Director Reggio, a veteran of media campaigns to warn of the dangers of technology, couldn’t have asked for a better reaction. Given the most common translation of the film’s Hopi-language title–“life out of balance”–it’s clear that we’re supposed to be horrified by mankind’s wanton destruction of both the natural world and its own psyche. In fact, it’s a little shocking to see how angry contemporary critics were at the film’s stance: Roger Ebert called it “an invitation to knee-jerk environmentalism of the most sentimental kind” while Variety described it as “a cynical display of decadence intending to edify and anger to action, but instead alienating with its one-sidedness.” More than three decades later, continued environmental peril has placed the judgment of history strongly on the side of the movie. But Koyaanisqatsi remains an effective advocate on its own, with images that feel timeless but present the ongoing battle between nature and progress with stark clarity.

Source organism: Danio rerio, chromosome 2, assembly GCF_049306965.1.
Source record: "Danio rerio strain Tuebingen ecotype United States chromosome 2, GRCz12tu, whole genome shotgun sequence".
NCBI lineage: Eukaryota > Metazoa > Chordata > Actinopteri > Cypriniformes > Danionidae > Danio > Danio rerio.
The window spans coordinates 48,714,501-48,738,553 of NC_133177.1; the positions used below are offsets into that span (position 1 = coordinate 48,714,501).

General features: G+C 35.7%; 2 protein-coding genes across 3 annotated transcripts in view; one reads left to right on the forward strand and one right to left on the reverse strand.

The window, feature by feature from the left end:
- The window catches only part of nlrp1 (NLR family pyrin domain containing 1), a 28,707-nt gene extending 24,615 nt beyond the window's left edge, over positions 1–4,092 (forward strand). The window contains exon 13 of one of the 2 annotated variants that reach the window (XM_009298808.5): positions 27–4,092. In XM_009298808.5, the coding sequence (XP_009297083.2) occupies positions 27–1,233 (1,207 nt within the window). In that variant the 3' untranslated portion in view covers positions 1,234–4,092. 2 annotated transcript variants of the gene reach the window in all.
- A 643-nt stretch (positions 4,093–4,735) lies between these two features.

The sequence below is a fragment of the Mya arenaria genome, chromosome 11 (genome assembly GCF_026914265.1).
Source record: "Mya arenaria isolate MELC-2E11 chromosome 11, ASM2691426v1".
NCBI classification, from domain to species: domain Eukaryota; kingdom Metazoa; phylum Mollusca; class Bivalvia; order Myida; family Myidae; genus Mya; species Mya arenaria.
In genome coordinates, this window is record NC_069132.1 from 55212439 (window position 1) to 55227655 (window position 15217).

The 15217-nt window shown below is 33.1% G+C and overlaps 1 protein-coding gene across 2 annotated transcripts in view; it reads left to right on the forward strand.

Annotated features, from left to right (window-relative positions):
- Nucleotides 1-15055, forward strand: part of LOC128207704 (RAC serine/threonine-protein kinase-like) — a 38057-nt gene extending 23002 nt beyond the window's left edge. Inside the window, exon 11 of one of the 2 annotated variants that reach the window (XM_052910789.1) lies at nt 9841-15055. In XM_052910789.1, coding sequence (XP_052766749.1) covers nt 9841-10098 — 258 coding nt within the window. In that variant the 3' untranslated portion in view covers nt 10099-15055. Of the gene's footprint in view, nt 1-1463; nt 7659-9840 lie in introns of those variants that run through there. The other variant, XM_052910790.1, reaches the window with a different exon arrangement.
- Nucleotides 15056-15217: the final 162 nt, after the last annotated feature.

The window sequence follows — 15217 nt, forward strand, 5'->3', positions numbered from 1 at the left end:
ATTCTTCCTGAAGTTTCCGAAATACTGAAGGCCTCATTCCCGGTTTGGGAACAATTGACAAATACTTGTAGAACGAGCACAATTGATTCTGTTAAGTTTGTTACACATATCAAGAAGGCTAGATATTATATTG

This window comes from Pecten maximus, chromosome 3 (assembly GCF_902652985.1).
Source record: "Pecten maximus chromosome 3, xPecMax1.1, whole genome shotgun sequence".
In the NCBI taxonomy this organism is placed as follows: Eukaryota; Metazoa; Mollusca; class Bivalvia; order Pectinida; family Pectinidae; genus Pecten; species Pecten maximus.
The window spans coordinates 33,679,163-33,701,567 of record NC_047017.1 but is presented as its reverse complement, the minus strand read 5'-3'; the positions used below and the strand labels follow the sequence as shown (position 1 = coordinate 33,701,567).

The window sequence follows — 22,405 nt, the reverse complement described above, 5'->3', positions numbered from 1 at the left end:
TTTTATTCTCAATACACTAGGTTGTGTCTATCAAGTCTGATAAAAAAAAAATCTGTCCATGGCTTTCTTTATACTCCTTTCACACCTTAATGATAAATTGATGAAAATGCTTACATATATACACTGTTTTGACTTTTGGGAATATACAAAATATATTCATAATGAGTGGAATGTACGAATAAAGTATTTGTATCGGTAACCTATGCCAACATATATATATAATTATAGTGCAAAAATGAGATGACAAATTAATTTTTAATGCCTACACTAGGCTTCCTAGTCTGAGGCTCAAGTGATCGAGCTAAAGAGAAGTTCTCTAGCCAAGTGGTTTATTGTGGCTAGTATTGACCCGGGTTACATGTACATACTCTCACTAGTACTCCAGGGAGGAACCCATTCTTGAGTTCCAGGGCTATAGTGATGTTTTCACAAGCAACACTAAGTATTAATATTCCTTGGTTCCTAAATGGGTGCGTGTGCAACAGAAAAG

With no proper narrative to speak of, it’s the choice of images by Reggio and cinematographer Ron Fricke that has to tell the tale, and in defense of those angry critics, the filmmakers do have their thumb on the scale. In some respects, Koyaanisqatsi is most successful as a feature-length demonstration of the Kuleshov effect, the theory that the editing of a sequence can convey a particular meaning beyond that which any single image could deliver. Consider a shot of a horde of humans spilling out of a bank of escalators. Coming as it does after a shot of a hot dog production line, the immediate implication is that we have become cogs in a machine of our own making, spat out like so much consumer effluvia. But Reggio could easily have placed that footage in a very different context: alongside the many striking images of highway traffic at blinding speed, or in counterpoint to water spewing from a massive hydroelectric dam. But Koyaanisqatsi (the concept) is Reggio’s thesis statement, and everything is carefully stitched together to make the point. After 80 minutes of man’s terrifying world, it’s only fitting to finish with a mighty rocket exploding mid-flight and plummeting inexorably back to Earth.